Georg Simon Ohm proposed Ohm's law in 1827 and experimentally verified it the same year. The law states that the current passing through a conductor is directly proportional to the voltage applied across it.
This means that if the voltage is doubled, the current passing through the conductor also doubles. This law is fundamental to the study of electricity and electronics and is used in the design of circuits.
The mathematical relationship between current and voltage is represented as V = IR.
Read in English: voltage is equal to current multiplied by resistance. We can rearrange this formula to solve for a host of variables in terms of electricity, and that’s why Ohm’s Law helps us solve for current.
How Do I Read the Specs of My Solar Panels?
Reading the specs of your solar panels can get a little confusing. They’re always available either on a sticker on the back of the panel or in the manual.
However, there are so many specs listed that as a newbie, you might not even know what you’re reading. That’s okay, we’re here to help. It’s important to be able to read the specs of your panel correctly before you do any calculations.
It’s also important to understand that the values given on your solar panel have been tested under Standard Test Conditions. We’ve explained this below.
Standard Test Conditions include a cell temperature of 77 °F and a light intensity of 1,000 watts per square meter. This is equivalent to the light intensity of the sun at noon.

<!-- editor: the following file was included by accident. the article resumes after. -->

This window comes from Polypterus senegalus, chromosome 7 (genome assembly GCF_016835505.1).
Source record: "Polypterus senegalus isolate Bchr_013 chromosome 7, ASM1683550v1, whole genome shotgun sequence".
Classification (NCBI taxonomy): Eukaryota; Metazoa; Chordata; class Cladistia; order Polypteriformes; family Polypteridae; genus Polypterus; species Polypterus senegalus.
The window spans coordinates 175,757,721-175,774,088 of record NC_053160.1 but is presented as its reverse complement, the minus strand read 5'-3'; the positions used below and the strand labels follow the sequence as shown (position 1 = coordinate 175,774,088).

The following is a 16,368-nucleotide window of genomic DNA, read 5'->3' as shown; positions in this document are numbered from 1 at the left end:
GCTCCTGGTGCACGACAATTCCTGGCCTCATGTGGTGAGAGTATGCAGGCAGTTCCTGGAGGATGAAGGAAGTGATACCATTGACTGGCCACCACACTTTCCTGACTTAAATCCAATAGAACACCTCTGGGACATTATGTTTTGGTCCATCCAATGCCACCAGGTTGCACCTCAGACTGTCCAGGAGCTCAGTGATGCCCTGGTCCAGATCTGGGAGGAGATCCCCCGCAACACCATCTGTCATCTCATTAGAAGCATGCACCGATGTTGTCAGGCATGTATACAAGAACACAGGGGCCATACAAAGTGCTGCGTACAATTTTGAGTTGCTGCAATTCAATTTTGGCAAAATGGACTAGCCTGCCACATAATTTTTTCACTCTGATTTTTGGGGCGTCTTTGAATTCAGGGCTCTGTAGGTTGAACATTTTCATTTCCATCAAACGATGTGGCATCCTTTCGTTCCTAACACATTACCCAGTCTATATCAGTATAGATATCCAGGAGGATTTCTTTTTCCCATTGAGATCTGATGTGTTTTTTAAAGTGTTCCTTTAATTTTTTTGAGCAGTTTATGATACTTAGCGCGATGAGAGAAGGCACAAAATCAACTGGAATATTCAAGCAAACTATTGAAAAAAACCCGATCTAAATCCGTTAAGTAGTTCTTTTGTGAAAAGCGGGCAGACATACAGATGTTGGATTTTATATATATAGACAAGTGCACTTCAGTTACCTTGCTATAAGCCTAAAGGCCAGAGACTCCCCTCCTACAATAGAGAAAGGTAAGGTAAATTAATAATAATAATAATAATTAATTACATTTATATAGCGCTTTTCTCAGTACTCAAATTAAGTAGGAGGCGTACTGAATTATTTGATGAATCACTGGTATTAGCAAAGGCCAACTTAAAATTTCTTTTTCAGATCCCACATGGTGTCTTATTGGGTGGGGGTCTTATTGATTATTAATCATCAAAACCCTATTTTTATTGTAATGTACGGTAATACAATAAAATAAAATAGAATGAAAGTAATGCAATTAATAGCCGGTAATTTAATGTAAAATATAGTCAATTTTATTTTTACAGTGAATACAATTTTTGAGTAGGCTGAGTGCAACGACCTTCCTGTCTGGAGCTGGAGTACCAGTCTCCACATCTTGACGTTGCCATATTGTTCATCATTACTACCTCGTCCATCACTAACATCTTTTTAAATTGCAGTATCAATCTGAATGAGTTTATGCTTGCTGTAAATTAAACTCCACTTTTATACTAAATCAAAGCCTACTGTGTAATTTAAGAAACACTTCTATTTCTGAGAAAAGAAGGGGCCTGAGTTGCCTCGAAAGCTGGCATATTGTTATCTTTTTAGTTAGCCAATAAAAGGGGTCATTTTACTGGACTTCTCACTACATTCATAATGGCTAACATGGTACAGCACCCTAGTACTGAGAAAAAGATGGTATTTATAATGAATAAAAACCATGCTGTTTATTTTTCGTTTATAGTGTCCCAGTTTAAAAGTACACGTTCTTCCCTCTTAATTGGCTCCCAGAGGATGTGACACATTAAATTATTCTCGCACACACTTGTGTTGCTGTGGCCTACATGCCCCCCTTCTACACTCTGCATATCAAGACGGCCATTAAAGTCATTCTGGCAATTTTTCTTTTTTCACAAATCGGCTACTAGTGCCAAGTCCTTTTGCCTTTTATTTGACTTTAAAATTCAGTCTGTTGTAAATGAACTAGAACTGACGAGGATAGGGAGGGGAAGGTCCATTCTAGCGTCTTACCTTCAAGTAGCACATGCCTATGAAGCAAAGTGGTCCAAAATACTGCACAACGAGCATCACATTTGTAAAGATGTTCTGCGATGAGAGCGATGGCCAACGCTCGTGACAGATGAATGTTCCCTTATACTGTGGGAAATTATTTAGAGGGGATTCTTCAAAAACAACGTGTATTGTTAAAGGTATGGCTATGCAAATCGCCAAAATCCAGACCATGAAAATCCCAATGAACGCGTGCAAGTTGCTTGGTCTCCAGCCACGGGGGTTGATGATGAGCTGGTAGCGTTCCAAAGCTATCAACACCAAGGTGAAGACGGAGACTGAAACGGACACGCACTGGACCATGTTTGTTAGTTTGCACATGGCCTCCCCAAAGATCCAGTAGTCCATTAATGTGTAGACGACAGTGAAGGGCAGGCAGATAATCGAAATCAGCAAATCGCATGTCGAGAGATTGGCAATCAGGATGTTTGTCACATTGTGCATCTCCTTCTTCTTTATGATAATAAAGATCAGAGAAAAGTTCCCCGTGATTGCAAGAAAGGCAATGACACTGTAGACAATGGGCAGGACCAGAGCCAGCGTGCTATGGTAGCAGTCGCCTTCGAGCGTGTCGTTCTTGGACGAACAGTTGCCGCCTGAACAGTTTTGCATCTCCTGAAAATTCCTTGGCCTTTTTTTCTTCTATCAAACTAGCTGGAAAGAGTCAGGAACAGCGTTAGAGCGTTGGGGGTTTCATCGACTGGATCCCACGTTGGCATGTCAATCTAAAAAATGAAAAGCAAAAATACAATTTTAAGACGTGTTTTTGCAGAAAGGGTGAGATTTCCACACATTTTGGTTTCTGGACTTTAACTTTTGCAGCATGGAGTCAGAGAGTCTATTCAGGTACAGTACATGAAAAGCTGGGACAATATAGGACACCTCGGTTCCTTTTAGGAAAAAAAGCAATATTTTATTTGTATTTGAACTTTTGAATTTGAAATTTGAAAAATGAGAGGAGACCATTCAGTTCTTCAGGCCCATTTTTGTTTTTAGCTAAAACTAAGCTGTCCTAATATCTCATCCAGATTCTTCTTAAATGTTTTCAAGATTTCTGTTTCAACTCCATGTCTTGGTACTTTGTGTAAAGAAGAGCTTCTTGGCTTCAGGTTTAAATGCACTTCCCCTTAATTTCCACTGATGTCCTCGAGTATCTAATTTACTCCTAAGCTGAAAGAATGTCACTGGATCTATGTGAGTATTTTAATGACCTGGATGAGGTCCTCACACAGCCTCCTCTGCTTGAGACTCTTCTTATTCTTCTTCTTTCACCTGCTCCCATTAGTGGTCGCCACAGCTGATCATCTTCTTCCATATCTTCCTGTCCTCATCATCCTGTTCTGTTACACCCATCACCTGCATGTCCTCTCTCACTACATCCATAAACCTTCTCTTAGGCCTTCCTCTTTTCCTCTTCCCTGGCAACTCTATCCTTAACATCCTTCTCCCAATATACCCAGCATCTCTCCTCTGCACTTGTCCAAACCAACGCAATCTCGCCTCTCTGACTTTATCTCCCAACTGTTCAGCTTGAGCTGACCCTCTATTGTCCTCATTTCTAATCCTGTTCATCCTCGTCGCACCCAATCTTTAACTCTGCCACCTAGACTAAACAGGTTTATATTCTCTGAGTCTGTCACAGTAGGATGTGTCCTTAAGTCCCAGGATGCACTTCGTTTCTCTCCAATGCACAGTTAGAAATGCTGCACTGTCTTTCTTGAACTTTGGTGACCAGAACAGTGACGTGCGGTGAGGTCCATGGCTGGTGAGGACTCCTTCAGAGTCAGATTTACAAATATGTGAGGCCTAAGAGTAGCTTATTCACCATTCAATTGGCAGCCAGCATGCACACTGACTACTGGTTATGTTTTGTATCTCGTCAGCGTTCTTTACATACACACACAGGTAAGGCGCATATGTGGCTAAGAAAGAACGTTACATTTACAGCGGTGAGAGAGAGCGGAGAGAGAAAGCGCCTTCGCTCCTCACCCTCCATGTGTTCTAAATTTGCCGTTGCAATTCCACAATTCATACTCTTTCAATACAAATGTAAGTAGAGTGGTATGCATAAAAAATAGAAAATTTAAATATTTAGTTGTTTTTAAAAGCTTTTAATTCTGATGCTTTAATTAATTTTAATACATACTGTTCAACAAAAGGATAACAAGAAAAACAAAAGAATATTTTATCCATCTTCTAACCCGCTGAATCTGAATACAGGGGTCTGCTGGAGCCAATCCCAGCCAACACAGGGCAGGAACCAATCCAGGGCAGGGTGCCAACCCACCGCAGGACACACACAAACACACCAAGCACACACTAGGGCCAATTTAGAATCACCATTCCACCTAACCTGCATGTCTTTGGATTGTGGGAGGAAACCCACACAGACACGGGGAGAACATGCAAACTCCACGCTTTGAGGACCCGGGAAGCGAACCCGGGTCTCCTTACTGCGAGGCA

It also includes an atmospheric density of 1.5. This is what your panel experiences when the sun's angle is directly above the panel. It's important to note that voltage and current change depending on various factors, such as temperature and light intensity.
Don’t worry about gaining a deep understanding of the Standard Test Conditions. All you need to understand is what they mean in your context. Basically, the values represented on the back of your solar panel refer to how the panel performs in optimum settings, or when the sun is at its highest and brightest.
This means your panel might not always perform as well. They are, however, a good indication of the performance of your panel. So use these values to do your electrical equations, and just keep in mind that it’s possible for your answers to be slightly over or under.
How Does Current Flow in a Solar Panel?
We’ve got some good news if you’re interested in learning how a solar panel turns solar power into electricity. Below, we’ve explained the basic steps for you.
When sunlight hits the solar panels, it creates an electric field. This electric field flows through a conductive wire and is then sent to an inverter.
Have a look at our solar panel inverter size calculator for more help in that department.
This inverter changes the electric field from DC (direct current) to AC (alternating current) electricity, which is the type of electricity used to power homes and buildings.
From here, the AC electricity is sent to a breaker box, which distributes the electricity throughout your home, or to the appliances plugged into your inverter if you have a smaller setup.
Any electricity not needed is then sent to the utility meter, and then to the utility electrical grid. This flow of electricity causes the meter to run backward and credits your property for the excess electricity generated. This might differ by state.
What’s Current for?
Current describes how quickly electricity flows through the circuit, not necessarily how much electricity is flowing. So, if an oven uses 900 watts, it doesn’t matter how much current your solar panels produce, right?